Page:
PCs, the Internet, and smartphones have had huge impacts on societal networking, in economic opportunities, and in technological advances. 3D printing, laser cutting, and Computer Numerical Control (CNC) are amongst these advances. For the past 15 years, these digital manufacturing tools and their networking modalities have revolutionized industry worldwide and opened-up manufacturing possibilities that once seemed unbelievable.
These opportunities have not been widely recognized in Canada, being too new and not implemented enough to catch on. Canada has yet to realise the enormous potential in innovation of these technologies and the skills needed to master them.
“It is to make people aware of the resources available as well as the new opportunities that can benefit their communities that Fab Labs Nation is being launched today; an adventure involving a cross-Canada, three-month tour by caravan to meet Canadian Fab Labs and other collaborative manufacturing projects,” announced Ms. Monique Chartrand, general manager of Communautique.
This initiative, audacious in its scope, aims to help develop a Canadian inter-structure that is mindful of each region’s specificities. This is concurrent with a rapidly expanding network of over 1200 Fab Labs, spread around 100 cities across the globe, that collaborate via the Fab Foundation, itself a creation of MIT’s Centre for Bits and Atoms (CBA). Following are excerpts from CBA’s mission statement for Fab Labs :“Fab labs are a global network of local labs, enabling invention by providing access to tools for digital fabrication. Fab labs share an evolving inventory of core capabilities to make (almost) anything, allowing people and projects to be shared. Operational, educational, technical, financial, and logistical assistance beyond what's available within one lab. Fab labs are available as a community resource, offering open access for individuals as well as scheduled access for programs.”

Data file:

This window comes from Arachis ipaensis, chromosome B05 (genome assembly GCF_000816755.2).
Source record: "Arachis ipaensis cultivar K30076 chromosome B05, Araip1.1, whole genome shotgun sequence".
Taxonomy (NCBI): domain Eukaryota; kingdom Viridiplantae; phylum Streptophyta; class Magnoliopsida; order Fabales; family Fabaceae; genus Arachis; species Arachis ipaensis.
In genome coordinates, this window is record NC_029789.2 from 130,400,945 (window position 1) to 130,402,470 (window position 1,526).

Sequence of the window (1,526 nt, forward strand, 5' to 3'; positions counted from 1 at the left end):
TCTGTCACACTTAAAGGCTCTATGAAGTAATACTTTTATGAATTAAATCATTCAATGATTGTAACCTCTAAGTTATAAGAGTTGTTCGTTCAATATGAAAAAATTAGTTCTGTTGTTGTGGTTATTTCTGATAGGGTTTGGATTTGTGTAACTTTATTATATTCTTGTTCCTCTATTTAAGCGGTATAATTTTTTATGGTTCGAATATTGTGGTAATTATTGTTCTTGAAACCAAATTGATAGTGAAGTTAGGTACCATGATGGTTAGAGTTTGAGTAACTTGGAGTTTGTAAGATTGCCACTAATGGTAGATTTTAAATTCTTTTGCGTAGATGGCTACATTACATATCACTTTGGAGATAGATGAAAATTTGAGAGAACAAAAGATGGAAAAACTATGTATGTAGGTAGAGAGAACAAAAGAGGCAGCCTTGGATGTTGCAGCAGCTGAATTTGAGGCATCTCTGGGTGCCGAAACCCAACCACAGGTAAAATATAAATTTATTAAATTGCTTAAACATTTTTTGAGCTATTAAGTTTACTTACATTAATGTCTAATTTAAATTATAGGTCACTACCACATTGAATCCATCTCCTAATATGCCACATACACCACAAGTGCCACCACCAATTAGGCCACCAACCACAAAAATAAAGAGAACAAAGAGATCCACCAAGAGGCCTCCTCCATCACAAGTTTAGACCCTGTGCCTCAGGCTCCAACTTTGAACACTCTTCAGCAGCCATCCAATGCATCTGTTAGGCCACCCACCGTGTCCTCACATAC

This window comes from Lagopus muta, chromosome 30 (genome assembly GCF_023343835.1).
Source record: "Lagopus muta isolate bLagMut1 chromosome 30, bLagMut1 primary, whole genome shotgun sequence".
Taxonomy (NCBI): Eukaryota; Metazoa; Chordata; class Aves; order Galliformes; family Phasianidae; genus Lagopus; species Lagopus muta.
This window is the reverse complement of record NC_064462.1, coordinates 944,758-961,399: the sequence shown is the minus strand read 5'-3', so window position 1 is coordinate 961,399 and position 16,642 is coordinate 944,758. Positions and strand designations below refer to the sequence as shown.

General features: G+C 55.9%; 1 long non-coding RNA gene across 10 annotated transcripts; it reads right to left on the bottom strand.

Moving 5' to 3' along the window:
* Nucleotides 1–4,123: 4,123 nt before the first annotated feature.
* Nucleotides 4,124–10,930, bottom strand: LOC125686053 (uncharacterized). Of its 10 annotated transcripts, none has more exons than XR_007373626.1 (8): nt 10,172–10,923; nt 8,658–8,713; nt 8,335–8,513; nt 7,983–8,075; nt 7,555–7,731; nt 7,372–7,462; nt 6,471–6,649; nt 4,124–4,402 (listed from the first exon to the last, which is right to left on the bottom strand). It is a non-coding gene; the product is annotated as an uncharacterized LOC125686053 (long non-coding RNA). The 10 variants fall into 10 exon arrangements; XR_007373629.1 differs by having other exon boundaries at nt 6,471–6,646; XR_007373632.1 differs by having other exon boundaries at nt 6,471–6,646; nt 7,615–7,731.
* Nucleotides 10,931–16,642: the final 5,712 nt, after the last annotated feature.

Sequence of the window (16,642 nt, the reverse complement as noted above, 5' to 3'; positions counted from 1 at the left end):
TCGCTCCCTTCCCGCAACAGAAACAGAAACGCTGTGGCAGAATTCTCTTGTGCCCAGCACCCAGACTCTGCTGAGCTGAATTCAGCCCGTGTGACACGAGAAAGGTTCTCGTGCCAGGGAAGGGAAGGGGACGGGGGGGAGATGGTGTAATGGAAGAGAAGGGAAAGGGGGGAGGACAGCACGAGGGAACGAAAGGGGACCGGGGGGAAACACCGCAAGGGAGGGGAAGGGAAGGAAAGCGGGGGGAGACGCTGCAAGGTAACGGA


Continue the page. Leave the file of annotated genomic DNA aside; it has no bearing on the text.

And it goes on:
Fab Labs also help start-ups and established companies prototype their products and aid in commercial launches by tapping into shared knowledge, all in order to better innovate. They can guide inventors in business’s agreements and help kick off new business’s models, maybe even new types of business.
Communautique, the open innovation Hub, is dedicated to facilitating learning, training, collaboration, research, and experimentation in social as well as technological innovation. It has assisted the growth of Fab Labs in Quebec for the past 6 years. For over 18 years, the organisation has endeavored to democratise access to technology in view of economic, cultural, and social development. The initiative is backed by partners dedicated to both Communautique and the tour’s success.
Fab Labs and digital manufacturing
Some consider Fab Labs to be a “third industrial revolution.” This type of laboratory/workshop is part of a movement that empowers everyone to innovate, create, produce, distribute, consume, repair, and/or recycle objects for themselves, with others. It is a space that can be called upon as a partnering model between organisations and territories; an open space where high-reaching innovation, communities of students, workers, and various other end users, as well as R&D clients, can come together.
An international community of end users gravitates towards Fab Labs. They are set up as laboratory/workshops in thousands of cities and towns. They hold enormous potential and can be vital for the growth of communities. They have proven their usefulness in a variety of sectors: health, creativity, education, entrepreneurship, etc. Fab Labs form part of the Open Innovation movement and are faithful tools for a Smart City. Moreover, they can showcase knowledge of arts and crafts by using new technologies at the dawn of this new industrial age.